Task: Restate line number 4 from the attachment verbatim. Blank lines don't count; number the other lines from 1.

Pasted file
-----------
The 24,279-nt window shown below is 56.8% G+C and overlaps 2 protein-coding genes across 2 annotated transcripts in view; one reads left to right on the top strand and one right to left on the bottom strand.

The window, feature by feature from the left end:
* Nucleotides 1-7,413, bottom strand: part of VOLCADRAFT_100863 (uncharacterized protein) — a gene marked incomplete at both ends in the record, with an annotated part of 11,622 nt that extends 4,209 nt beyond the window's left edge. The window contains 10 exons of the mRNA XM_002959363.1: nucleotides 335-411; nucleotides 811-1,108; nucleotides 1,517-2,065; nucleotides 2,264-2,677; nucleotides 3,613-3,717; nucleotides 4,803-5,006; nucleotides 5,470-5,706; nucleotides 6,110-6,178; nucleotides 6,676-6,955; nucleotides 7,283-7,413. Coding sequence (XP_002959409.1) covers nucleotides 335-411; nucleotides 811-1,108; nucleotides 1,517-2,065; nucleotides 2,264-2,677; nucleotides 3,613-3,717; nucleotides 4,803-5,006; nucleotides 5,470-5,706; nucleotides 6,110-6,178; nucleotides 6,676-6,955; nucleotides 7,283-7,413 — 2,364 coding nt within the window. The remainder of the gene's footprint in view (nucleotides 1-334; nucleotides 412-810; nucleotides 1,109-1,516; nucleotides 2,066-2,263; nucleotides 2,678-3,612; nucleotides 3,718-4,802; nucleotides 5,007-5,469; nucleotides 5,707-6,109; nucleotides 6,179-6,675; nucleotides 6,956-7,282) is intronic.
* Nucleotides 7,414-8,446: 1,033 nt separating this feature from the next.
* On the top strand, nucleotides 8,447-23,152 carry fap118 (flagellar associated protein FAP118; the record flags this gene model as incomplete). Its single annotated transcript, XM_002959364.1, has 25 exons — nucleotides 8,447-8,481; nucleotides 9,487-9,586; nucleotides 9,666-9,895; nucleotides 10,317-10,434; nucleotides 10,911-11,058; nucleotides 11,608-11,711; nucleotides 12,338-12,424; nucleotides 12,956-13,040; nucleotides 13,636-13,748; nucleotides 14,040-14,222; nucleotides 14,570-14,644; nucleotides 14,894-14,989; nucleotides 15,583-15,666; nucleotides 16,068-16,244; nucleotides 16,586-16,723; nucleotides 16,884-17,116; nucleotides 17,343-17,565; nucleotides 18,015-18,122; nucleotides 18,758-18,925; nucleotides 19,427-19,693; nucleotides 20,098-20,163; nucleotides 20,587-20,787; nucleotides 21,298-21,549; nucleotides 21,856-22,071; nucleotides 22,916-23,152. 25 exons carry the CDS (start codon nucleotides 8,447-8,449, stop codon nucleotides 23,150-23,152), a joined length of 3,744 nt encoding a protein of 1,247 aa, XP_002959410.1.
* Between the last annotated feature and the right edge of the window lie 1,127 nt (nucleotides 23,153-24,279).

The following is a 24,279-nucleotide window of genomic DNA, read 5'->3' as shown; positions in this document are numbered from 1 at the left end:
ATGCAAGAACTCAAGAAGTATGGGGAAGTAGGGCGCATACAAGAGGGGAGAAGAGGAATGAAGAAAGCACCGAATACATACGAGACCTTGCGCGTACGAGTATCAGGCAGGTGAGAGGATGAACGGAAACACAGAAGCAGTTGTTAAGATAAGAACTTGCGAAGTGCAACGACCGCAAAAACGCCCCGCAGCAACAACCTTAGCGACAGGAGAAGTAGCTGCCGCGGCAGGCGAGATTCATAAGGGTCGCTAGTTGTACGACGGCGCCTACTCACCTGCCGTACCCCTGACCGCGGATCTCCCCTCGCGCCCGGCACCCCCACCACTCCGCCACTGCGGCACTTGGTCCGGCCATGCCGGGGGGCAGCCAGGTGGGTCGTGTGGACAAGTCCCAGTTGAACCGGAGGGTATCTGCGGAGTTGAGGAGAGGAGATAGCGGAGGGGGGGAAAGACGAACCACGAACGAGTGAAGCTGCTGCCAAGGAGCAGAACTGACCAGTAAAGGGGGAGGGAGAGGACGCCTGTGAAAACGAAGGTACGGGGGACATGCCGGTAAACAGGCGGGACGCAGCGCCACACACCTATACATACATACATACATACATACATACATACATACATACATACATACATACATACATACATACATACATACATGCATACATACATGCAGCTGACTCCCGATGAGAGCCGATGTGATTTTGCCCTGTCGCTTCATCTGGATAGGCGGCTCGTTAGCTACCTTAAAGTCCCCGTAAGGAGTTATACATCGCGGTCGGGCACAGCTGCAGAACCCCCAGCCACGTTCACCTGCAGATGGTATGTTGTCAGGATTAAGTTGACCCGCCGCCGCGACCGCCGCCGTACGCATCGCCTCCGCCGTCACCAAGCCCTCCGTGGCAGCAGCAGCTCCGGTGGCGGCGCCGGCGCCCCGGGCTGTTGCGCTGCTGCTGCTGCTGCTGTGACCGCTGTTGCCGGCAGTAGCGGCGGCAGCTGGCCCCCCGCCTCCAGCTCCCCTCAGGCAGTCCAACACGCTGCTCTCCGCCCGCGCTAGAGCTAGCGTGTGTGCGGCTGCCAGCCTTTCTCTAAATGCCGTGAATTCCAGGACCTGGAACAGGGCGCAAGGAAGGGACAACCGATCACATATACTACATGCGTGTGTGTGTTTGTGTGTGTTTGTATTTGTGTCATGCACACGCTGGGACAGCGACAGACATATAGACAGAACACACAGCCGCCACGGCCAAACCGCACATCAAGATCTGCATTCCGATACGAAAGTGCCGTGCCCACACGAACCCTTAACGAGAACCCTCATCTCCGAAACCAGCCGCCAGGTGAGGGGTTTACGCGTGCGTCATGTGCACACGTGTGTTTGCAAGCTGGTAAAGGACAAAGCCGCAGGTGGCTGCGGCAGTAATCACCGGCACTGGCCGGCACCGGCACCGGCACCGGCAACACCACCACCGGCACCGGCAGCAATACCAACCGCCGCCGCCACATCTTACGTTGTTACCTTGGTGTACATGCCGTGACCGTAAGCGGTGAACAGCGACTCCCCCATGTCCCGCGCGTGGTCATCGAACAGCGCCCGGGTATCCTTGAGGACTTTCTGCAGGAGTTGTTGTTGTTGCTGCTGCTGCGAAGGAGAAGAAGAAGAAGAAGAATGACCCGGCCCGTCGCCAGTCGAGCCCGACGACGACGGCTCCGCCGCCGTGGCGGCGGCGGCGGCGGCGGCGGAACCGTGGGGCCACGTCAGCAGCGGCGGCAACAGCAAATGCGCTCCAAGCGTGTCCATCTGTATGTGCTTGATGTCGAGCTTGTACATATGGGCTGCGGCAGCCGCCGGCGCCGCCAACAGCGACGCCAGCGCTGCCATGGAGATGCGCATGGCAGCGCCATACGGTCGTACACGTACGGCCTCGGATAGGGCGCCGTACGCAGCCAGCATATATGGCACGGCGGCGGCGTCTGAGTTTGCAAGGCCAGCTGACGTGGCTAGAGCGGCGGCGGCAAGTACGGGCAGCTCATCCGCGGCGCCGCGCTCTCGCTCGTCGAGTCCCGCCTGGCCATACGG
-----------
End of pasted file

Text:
* Nucleotides 7,414-8,446: 1,033 nt separating this feature from the next.